Basically it means, instead of buying liabilities (home, car, handphone, camera, Coach bags etc) the moment you can afford it, you spend your extra cash on acquiring assets (stocks and paper assets, rental property etc).
Rich Dad call it, converting your earned income into portfolio income and passive income, or letting your money work for you. In other words, you turn your extra cash into something that generates some some income to you at a steady basis.
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It is common sense that an economic crisis also presents opportunities; it is prime time to look for bargain buys in the stock markets and real estates, and expand your wealth.
I look at myself, I'm laden with study loans to clear, sometimes I feel helpless. With my current paycheck, by the time I get rid of those loans, the window of opportunity might be gone.
Then I look around me, I see people around my age that perhaps does not have as heavy a burden as me, and have some excessive cash from their job. Instead of looking for good deals that can generate cash flow for them, I see people throwing in downpayments for their under construction new home, I see people throwing in downpayment for a 1.6L Japanese sedan, I see people throwing in whatever they saved up on a pair of return flight tickets to Rio de Janeiro and hotel accommodation for 1 week, and I see people throwing in whatever they saved up on a new PDA phone and a plasma TV to put in his own room...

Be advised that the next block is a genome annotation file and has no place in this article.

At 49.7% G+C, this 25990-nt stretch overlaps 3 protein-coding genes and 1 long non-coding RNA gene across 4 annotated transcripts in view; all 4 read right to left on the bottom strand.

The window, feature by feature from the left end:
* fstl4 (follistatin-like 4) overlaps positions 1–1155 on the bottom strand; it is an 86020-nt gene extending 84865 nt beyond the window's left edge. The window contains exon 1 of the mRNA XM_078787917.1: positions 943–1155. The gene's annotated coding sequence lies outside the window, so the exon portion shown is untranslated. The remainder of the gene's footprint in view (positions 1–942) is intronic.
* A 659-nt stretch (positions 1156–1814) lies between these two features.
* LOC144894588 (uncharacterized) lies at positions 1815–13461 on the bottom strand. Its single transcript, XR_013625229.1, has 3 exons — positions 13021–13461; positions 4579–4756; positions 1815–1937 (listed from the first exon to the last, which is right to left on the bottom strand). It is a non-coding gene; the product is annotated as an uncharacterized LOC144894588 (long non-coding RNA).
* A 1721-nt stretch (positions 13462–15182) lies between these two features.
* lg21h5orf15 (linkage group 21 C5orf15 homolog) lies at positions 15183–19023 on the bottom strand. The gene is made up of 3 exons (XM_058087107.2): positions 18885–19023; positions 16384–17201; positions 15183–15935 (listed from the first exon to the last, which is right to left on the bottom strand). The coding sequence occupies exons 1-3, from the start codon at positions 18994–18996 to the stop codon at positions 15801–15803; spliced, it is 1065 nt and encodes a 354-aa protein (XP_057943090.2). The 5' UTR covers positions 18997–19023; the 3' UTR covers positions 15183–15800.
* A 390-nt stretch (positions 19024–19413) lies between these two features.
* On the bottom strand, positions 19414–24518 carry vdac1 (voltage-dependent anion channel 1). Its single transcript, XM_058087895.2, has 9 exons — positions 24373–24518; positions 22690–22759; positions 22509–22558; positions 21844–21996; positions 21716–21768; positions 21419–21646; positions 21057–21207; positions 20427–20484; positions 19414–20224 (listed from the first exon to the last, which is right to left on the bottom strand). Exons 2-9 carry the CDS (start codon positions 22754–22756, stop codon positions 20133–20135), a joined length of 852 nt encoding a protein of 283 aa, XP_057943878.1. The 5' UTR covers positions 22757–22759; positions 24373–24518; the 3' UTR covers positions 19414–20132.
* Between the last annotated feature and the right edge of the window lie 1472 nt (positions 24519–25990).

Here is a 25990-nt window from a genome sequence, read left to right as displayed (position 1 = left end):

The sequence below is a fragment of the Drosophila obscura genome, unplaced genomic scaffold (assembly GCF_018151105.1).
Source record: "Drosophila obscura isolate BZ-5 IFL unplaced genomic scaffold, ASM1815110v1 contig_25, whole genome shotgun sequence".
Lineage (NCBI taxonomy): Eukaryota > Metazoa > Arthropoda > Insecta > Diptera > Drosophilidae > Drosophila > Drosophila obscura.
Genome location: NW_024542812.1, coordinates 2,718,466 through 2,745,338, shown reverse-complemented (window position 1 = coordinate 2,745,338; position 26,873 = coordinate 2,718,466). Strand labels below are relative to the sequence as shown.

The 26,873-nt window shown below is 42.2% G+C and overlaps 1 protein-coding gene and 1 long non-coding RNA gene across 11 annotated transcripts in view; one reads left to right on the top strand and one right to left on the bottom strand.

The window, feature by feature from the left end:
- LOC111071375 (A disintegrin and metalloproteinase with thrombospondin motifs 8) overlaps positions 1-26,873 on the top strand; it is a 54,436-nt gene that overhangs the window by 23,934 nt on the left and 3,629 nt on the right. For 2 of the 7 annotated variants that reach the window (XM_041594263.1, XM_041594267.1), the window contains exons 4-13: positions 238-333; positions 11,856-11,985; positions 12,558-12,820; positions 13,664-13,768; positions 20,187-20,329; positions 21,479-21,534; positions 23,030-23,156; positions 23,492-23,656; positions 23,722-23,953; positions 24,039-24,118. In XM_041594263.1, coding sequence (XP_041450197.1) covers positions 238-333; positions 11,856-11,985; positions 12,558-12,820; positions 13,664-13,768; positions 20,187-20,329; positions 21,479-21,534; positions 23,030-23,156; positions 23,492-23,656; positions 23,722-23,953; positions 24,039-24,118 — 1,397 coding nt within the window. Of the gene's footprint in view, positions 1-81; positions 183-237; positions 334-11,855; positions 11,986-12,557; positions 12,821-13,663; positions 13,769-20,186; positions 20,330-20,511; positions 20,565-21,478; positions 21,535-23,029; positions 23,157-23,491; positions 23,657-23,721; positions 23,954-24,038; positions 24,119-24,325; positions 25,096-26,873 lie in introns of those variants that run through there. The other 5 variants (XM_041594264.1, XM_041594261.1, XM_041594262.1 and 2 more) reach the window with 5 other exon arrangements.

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Rich Dad said, not many people can withstand the idea of delayed gratification, and that is why not many people can escape the financial rat race. If you can resist the urge for immediate returns, and invest your time and excessive cash flow into bigger cash flow, one day you will find that you are rich.
I wonder, when I'm done with those loans, what will I do? Will I be able to resist the urge, and will I be able to device a plan that I can follow by then?